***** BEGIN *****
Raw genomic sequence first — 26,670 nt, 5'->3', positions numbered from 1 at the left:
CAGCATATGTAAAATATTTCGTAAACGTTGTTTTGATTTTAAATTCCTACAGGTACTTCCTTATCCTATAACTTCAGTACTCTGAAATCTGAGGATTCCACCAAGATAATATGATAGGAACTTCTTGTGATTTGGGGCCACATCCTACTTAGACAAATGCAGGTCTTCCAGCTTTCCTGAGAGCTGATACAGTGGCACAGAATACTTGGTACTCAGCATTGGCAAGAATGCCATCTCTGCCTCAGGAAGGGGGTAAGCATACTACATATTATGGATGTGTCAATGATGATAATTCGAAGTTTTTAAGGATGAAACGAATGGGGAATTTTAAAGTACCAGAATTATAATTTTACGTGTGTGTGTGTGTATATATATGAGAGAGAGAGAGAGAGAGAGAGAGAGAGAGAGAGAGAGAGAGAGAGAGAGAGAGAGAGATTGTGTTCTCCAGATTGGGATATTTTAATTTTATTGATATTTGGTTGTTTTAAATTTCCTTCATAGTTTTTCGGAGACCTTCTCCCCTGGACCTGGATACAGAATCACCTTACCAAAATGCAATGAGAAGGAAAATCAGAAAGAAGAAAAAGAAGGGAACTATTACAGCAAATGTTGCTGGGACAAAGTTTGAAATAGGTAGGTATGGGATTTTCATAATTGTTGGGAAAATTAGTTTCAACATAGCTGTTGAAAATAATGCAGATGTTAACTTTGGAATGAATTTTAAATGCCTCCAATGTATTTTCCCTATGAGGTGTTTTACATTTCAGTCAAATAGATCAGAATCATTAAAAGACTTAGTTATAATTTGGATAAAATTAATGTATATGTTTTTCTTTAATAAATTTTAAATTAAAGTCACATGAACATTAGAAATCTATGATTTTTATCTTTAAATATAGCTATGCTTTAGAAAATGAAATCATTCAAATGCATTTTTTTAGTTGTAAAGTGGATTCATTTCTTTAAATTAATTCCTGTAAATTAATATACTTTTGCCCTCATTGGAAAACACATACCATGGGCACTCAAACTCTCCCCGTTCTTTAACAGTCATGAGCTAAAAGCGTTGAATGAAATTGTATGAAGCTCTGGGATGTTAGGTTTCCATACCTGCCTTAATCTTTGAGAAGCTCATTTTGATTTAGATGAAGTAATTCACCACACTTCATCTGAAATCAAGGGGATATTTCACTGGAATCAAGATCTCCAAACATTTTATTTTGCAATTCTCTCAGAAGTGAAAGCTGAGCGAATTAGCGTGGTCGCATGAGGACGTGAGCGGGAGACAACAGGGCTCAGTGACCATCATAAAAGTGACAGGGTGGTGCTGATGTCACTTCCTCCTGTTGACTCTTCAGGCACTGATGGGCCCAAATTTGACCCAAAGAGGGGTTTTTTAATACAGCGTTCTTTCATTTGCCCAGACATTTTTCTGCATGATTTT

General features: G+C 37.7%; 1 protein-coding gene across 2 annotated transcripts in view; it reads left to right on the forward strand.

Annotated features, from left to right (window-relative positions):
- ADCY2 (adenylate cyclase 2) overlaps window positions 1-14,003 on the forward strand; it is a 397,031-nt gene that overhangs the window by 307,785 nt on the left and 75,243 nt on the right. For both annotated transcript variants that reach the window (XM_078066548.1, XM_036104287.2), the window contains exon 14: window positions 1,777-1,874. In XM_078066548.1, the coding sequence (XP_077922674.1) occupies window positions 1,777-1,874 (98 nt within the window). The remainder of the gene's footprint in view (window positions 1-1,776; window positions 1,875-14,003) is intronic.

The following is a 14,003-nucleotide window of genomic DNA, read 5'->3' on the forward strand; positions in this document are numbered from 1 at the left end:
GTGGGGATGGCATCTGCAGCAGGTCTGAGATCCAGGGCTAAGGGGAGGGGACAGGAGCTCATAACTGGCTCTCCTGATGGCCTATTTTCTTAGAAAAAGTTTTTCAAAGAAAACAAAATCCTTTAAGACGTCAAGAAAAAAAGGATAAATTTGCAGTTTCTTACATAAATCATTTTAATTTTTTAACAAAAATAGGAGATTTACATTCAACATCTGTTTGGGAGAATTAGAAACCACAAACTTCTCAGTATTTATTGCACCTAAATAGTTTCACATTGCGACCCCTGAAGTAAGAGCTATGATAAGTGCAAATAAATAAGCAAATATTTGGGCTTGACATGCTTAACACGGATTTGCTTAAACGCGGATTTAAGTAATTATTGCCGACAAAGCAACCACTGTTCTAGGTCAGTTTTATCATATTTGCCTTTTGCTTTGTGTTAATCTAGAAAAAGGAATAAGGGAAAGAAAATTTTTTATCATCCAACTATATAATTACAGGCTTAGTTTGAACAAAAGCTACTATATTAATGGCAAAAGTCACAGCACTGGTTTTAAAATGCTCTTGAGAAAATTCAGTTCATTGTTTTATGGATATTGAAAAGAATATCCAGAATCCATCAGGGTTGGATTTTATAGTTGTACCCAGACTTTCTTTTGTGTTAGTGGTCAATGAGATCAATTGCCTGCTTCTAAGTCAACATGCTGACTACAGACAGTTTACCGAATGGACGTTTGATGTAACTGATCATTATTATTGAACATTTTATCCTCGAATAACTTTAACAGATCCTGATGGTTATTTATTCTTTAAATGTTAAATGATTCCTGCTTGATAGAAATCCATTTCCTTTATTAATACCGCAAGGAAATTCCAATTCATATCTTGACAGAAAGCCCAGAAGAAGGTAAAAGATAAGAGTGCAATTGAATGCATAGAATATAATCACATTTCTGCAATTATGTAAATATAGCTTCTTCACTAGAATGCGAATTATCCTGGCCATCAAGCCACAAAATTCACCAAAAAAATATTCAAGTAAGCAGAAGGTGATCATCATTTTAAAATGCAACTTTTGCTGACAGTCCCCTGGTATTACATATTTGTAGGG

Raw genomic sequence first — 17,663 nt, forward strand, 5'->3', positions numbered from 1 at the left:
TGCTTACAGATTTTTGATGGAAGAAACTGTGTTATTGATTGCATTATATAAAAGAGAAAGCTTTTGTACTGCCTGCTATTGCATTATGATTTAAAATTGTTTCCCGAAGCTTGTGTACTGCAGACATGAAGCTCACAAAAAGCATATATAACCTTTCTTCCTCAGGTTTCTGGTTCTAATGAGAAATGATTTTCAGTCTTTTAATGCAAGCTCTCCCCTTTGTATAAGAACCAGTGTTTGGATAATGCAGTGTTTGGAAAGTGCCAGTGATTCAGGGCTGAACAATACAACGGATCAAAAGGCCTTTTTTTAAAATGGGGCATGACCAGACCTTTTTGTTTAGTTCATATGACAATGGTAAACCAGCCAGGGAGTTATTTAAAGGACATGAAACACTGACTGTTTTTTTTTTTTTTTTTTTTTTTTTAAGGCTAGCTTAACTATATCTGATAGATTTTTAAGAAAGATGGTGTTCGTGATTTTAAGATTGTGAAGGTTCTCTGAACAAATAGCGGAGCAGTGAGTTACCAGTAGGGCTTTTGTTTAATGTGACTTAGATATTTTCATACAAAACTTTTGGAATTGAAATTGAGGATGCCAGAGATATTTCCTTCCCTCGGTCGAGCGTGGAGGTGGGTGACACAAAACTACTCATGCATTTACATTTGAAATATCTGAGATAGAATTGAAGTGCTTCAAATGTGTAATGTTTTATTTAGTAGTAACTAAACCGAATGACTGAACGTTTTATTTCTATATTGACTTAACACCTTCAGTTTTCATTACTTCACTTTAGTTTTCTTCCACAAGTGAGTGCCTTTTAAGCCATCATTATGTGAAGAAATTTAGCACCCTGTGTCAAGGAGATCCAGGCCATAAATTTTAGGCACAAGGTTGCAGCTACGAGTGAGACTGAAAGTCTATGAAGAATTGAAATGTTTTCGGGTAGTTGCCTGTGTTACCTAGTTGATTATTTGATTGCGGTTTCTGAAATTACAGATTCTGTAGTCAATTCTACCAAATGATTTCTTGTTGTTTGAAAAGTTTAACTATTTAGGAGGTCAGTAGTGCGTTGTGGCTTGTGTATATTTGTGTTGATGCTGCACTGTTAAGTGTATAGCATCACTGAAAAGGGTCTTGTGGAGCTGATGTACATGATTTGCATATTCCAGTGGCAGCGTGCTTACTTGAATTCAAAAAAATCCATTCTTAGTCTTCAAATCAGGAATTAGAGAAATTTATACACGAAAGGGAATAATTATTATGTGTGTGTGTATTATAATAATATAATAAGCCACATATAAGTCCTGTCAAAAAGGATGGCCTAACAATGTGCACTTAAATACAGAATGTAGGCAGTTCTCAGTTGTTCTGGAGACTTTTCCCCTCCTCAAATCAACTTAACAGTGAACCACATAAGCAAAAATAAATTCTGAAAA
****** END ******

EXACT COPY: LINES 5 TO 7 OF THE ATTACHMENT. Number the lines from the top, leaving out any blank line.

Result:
- ADCY2 (adenylate cyclase 2) overlaps window positions 1-14,003 on the forward strand; it is a 397,031-nt gene that overhangs the window by 307,785 nt on the left and 75,243 nt on the right. For both annotated transcript variants that reach the window (XM_078066548.1, XM_036104287.2), the window contains exon 14: window positions 1,777-1,874. In XM_078066548.1, the coding sequence (XP_077922674.1) occupies window positions 1,777-1,874 (98 nt within the window). The remainder of the gene's footprint in view (window positions 1-1,776; window positions 1,875-14,003) is intronic.

The following is a 14,003-nucleotide window of genomic DNA, read 5'->3' on the forward strand; positions in this document are numbered from 1 at the left end:
GTGGGGATGGCATCTGCAGCAGGTCTGAGATCCAGGGCTAAGGGGAGGGGACAGGAGCTCATAACTGGCTCTCCTGATGGCCTATTTTCTTAGAAAAAGTTTTTCAAAGAAAACAAAATCCTTTAAGACGTCAAGAAAAAAAGGATAAATTTGCAGTTTCTTACATAAATCATTTTAATTTTTTAACAAAAATAGGAGATTTACATTCAACATCTGTTTGGGAGAATTAGAAACCACAAACTTCTCAGTATTTATTGCACCTAAATAGTTTCACATTGCGACCCCTGAAGTAAGAGCTATGATAAGTGCAAATAAATAAGCAAATATTTGGGCTTGACATGCTTAACACGGATTTGCTTAAACGCGGATTTAAGTAATTATTGCCGACAAAGCAACCACTGTTCTAGGTCAGTTTTATCATATTTGCCTTTTGCTTTGTGTTAATCTAGAAAAAGGAATAAGGGAAAGAAAATTTTTTATCATCCAACTATATAATTACAGGCTTAGTTTGAACAAAAGCTACTATATTAATGGCAAAAGTCACAGCACTGGTTTTAAAATGCTCTTGAGAAAATTCAGTTCATTGTTTTATGGATATTGAAAAGAATATCCAGAATCCATCAGGGTTGGATTTTATAGTTGTACCCAGACTTTCTTTTGTGTTAGTGGTCAATGAGATCAATTGCCTGCTTCTAAGTCAACATGCTGACTACAGACAGTTTACCGAATGGACGTTTGATGTAACTGATCATTATTATTGAACATTTTATCCTCGAATAACTTTAACAGATCCTGATGGTTATTTATTCTTTAAATGTTAAATGATTCCTGCTTGATAGAAATCCATTTCCTTTATTAATACCGCAAGGAAATTCCAATTCATATCTTGACAGAAAGCCCAGAAGAAGGTAAAAGATAAGAGTGCAATTGAATGCATAGAATATAATCACATTTCTGCAATTATGTAAATATAGCTTCTTCACTAGAATGCGAATTATCCTGGCCATCAAGCCACAAAATTCACCAAAAAAATATTCAAGTAAGCAGAAGGTGATCATCATTTTAAAATGCAACTTTTGCTGACAGTCCCCTGGTATTACATATTTGTAGGG